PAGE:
A few local media outlets have picked up interest in my book since I announced it was available for pre-sale on twitter and this blog. On the one hand, this is great! I really welcome the exposure for both the book and the ideas it contains. On the other hand, I worry (together with my publisher’s media rep) about too much early exposure before the book is actually available (October!). I don’t really know what the right balance is – we don’t get a lot of media training in academia – but I’ll keep working on figuring it out. In the meantime, I ask for patience from interested reporters with my ham-fisted efforts to manage the roll out of the book and its ideas, and I’m hopeful interest continues into when the book is actually ready to fall into readers’ hands.
For now here’s the audio clip from a recent interview talking about my forthcoming book with Stephen Quinn on CBC’s On The Coast. (Or you can just listen to the whole August 11th, 2016 show). I’m a regular listener, so it was really fun to meet Stephen Quinn and Amy Bell and see the inside of the CBC studio. [Update: and here’s the CBC write-up].
Prior to the radio interview, Jen St. Denis also interviewed me about the book for the Metro News, in a nice little piece posted here. I think the piece was good, but it’s worth making two quick clarifications:
1) The 80% of land base figure speaks to 80% of land set aside to support residential uses (rather than 80% of all land as a whole), and covers the municipality of Vancouver. Metro Vancouver has data on land use broken down by municipality (and a lot of other data besides!) Also Jens von Bergmann over at MountainMath (mentioned in the piece) has a beautiful map breaking down land use by lot within the City of Vancouver, which everyone should check out. It really demonstrates just how much land has been set aside for single-family detached houses (almost entirely in protected RS zones, though there are also duplexes in RT zones and houses in Shaughnessy included, along with a scattering of old houses remaining in places unprotected by zoning).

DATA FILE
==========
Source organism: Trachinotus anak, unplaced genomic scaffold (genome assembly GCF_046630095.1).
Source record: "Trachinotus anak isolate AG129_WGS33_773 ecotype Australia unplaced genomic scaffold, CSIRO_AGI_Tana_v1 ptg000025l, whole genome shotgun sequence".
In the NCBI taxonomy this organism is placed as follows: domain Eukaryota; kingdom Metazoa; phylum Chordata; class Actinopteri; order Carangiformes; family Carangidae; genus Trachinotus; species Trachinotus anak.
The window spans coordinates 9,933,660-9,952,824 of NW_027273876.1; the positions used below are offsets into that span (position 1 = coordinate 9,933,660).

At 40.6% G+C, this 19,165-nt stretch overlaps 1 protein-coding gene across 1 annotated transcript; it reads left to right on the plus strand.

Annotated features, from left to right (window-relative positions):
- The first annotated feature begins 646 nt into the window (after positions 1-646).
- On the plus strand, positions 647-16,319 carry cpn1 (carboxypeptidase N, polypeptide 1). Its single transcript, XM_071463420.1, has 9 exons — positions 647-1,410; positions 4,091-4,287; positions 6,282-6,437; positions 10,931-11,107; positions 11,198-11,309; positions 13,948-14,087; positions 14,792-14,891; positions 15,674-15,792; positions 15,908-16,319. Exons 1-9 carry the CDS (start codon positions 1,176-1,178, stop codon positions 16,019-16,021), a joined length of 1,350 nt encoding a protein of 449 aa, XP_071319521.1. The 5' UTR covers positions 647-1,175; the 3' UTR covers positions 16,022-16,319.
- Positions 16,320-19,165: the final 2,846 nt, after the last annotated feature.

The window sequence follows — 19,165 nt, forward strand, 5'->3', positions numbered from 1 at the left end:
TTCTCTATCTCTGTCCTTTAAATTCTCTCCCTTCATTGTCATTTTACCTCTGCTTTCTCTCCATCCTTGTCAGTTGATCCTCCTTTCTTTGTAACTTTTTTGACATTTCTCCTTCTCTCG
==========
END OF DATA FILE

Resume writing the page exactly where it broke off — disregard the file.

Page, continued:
2) The accompanying photo for the piece, as multiple people have pointed out, looks like it was taken at Mole Hill, which is a lovely little development preserving and rehabilitating old houses downtown by subdividing them up into apartments. To be clear, the census would not consider these to be single-family detached houses, nor would the city. But the ambiguity of how they LOOK like houses (and very photogenic ones at that) is really interesting. This speaks to the focus of my first chapter in the book, laying out just what we talk about when we talk about single-family detached houses, and how the legal categories don’t always match people’s lay understandings of what counts as a house. It also speaks to the many possibilities for subdividing existing houses to support more households – if zoning laws were modified to allow such a thing (it’s already the case, of course, that most RS zoned lots in Vancouver can now already support up to three households through secondary suite and laneway housing provisions).